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Cruel Works of Nature by Gemma Amor





  • Consistent prose.
  • 11 varied stories.


  • None.

Cruel Works of Nature by Gemma Amor

Cruel Works of Nature provides 11 stories, accompanied by 11 original sketches, from UK author Gemma Amor.  Reading this on the Kindle, as in, black and white, I won’t comment on the images except to say Gemma is a much better artist than I will ever be. 

As to the stories, they run the gamut of horror nicely, ranging from gothic to gore.  It’s hard to discuss short stories without spoiling them, but as a unit, they are well-written and Amor has fine control of exposition, description, and dialogue; the editing and proofreading is great, as neither are visible (which is as it should be). 

And as a stateside rube, it’s fun to read spellings like “pyjamas” and dawdle over the occasional “very British” phrase or construct. 

The strongest of the collection are not located in the USA and feature a female narrator, but the variety of locations and narrative voice (beyond gender, some are first person POV; others, third) help keep the stories fresh and different.  Being short stories, a number of them creative and twisty, I’ll try not to spoil anything, but stand-outs include: hungry cattle, a car-crash Phoenix, a very naughty Santa Claus, and a sketchbook that pops right off the page.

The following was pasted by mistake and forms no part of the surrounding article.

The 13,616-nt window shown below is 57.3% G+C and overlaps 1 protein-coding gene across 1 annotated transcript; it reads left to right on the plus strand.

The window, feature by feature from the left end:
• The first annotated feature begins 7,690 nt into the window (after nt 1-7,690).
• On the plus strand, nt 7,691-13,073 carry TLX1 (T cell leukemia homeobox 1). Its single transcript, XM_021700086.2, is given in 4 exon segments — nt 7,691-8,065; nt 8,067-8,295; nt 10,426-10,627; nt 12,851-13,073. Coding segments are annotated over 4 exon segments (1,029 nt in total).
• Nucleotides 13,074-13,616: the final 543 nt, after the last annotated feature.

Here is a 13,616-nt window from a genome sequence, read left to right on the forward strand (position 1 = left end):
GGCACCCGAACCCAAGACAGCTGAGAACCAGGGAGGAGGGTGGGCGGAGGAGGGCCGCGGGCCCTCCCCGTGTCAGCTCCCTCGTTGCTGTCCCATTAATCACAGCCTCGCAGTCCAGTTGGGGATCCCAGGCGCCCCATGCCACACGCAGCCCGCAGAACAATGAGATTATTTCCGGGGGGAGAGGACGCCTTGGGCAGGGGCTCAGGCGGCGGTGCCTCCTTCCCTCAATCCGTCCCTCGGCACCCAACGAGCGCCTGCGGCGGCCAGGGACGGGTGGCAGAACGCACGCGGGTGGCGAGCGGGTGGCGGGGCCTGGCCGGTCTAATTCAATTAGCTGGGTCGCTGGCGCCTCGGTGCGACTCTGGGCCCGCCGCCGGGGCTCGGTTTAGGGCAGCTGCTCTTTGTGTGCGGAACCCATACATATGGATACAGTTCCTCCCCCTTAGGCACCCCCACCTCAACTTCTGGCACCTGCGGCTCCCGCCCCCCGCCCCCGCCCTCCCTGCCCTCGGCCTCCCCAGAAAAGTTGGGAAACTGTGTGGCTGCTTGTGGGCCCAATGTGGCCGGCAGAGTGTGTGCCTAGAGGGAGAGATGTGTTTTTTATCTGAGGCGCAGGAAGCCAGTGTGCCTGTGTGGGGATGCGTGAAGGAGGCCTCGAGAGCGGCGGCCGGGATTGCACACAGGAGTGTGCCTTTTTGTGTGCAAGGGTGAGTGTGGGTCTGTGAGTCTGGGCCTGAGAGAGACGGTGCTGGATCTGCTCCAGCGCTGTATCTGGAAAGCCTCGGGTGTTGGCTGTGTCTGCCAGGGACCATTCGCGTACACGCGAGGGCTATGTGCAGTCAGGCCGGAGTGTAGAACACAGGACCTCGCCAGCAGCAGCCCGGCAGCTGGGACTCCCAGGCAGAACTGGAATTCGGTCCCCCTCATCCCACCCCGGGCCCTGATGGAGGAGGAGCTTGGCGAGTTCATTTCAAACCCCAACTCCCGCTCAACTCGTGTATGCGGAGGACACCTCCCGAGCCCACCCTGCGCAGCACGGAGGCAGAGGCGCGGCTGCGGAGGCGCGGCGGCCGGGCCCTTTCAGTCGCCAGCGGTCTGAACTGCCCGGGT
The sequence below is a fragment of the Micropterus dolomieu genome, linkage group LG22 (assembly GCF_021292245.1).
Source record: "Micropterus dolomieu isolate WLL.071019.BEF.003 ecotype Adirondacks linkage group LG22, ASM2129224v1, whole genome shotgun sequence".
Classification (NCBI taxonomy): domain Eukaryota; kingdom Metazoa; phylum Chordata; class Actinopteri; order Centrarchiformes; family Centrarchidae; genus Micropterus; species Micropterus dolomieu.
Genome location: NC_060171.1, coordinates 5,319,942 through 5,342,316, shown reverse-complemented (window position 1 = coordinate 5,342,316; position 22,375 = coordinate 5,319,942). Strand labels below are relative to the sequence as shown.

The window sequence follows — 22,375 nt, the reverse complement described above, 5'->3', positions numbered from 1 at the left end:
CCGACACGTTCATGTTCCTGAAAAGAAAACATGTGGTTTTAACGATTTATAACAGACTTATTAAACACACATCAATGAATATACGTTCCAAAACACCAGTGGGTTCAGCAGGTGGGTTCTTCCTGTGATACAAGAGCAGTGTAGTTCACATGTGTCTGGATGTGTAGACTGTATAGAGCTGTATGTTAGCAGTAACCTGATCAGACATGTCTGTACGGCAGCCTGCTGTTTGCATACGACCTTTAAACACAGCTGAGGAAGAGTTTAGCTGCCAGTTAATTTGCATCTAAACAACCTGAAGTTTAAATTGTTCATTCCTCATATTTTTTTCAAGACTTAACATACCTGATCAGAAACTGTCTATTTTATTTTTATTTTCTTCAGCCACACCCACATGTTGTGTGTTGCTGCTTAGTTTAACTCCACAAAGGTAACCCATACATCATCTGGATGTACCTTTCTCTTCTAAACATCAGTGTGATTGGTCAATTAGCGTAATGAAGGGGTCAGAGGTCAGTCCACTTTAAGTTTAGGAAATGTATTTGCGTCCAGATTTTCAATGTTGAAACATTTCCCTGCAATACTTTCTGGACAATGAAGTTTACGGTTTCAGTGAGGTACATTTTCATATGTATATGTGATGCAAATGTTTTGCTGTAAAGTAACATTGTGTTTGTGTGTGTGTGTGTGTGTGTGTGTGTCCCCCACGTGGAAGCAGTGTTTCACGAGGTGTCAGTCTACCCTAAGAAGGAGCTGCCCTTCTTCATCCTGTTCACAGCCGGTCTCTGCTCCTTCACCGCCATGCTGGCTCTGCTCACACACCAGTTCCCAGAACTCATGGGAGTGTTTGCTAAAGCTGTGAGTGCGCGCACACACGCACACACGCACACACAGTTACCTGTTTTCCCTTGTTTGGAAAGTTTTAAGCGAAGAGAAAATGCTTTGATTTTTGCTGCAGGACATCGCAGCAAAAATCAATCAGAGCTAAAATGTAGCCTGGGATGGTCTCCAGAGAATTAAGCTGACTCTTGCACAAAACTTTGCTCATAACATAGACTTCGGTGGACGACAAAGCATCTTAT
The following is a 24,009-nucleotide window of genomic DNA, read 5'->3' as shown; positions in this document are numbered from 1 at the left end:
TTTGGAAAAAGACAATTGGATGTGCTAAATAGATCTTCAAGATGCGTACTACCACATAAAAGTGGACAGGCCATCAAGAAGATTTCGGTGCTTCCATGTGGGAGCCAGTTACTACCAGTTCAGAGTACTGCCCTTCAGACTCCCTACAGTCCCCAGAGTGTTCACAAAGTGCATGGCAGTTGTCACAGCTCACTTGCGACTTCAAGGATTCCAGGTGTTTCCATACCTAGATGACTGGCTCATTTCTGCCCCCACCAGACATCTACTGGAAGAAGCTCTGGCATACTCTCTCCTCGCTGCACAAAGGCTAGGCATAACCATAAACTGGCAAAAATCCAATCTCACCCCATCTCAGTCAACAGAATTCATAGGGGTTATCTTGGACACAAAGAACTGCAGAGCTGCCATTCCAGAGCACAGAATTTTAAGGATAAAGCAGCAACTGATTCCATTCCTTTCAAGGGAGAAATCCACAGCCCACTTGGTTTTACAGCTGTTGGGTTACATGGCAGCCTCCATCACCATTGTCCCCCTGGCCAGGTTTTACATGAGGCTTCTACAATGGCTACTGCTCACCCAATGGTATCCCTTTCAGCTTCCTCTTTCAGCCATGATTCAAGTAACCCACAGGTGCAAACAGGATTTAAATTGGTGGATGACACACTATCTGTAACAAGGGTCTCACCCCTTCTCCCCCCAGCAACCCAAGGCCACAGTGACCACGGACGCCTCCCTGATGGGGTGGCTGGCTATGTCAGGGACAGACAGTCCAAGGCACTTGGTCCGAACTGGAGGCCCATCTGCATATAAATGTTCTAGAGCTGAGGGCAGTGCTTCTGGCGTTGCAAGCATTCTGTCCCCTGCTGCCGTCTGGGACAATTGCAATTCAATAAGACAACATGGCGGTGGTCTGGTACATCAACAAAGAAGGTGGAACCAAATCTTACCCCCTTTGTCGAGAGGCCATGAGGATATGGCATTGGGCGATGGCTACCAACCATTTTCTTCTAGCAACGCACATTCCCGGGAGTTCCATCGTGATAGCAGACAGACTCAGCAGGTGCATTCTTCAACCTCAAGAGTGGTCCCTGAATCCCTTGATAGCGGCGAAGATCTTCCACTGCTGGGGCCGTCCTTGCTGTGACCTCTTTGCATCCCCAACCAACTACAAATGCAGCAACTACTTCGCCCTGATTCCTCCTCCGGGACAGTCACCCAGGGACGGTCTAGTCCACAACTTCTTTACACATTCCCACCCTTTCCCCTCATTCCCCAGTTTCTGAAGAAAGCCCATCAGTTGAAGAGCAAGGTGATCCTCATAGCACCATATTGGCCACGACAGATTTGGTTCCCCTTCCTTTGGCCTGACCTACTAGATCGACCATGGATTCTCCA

And that’s about all that can be said without ruining one thing or another.  Some of the stories are atmospheric, others are extreme and high on action: none are skip-me dull.  Also, none are related or have crossover characters.  Each story is fairly consistent in terms of approximate length, making this is a perfect carry-along for those times when you have ten or twenty minutes to burn, but don’t want to pause a novel or novella.

 In sum, this is a single-author anthology that needs to grace your nightstand or Kindle.


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